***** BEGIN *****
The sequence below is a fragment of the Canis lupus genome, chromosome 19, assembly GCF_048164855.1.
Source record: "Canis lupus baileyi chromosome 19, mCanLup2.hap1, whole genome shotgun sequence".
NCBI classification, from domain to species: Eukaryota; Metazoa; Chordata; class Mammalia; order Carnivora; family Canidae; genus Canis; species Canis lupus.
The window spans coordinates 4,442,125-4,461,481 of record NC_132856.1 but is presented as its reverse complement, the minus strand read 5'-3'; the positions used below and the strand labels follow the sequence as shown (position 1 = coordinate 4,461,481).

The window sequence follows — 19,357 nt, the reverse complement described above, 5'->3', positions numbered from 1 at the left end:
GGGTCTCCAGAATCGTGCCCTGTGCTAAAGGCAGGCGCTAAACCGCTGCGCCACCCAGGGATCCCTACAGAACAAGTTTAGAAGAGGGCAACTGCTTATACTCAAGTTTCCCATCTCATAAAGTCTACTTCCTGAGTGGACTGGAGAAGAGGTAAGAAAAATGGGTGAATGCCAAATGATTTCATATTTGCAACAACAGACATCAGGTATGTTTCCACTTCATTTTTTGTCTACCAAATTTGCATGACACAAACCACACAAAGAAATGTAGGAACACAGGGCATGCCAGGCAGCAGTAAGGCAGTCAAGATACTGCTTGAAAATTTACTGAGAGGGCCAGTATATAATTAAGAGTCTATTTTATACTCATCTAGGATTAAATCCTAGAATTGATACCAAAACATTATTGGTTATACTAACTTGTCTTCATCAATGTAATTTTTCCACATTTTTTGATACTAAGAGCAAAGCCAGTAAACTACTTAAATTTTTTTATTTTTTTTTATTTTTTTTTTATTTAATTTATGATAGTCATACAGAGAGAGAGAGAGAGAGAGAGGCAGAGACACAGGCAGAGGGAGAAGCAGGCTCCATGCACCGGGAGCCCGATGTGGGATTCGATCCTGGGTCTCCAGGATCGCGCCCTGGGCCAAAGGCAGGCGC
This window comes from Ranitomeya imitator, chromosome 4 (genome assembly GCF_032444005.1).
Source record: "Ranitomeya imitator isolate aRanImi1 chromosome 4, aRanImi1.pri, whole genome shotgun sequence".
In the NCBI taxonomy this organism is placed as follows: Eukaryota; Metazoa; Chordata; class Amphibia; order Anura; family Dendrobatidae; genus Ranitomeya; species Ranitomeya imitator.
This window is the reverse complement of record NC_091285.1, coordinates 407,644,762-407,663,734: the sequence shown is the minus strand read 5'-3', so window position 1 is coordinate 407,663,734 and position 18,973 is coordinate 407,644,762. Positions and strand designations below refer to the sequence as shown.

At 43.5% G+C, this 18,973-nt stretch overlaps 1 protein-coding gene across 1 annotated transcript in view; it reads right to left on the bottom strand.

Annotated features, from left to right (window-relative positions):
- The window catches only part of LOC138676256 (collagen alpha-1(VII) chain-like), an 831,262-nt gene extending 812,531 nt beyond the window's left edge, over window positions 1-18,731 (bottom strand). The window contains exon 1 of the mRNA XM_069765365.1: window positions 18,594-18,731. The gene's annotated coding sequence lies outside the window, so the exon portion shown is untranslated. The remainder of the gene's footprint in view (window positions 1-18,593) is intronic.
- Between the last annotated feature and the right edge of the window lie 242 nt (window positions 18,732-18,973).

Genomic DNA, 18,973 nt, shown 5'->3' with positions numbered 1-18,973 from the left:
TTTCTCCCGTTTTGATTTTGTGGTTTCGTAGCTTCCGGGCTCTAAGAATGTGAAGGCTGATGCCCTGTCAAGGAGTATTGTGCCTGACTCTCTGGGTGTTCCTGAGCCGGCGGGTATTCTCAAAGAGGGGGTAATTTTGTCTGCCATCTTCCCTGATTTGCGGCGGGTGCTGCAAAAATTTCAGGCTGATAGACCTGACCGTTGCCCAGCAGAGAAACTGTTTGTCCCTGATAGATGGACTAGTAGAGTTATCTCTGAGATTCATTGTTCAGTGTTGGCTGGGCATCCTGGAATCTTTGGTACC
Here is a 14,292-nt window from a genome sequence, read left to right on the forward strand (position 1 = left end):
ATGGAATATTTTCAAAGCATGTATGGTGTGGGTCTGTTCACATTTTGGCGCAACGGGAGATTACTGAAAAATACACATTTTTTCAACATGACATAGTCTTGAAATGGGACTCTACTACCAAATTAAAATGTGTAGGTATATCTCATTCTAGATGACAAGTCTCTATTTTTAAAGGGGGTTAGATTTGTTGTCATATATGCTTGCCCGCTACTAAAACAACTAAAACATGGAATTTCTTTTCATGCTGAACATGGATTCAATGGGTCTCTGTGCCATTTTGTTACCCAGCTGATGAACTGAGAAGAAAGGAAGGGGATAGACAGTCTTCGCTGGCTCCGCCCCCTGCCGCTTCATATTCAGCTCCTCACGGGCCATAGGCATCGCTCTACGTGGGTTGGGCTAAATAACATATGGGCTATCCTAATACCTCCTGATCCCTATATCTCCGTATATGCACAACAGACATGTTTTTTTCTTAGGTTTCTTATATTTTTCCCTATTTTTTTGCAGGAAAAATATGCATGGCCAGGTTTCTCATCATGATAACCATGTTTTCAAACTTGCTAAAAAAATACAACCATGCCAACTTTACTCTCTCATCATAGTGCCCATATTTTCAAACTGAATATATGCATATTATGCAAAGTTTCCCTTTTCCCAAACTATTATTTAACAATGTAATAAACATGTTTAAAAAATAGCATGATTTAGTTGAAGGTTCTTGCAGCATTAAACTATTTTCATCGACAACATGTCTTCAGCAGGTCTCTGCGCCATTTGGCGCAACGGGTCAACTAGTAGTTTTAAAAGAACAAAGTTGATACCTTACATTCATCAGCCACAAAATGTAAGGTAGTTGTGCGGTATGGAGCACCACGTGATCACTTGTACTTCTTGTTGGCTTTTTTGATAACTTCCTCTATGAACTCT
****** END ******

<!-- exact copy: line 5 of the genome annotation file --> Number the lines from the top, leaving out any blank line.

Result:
The window sequence follows — 19,357 nt, the reverse complement described above, 5'->3', positions numbered from 1 at the left end: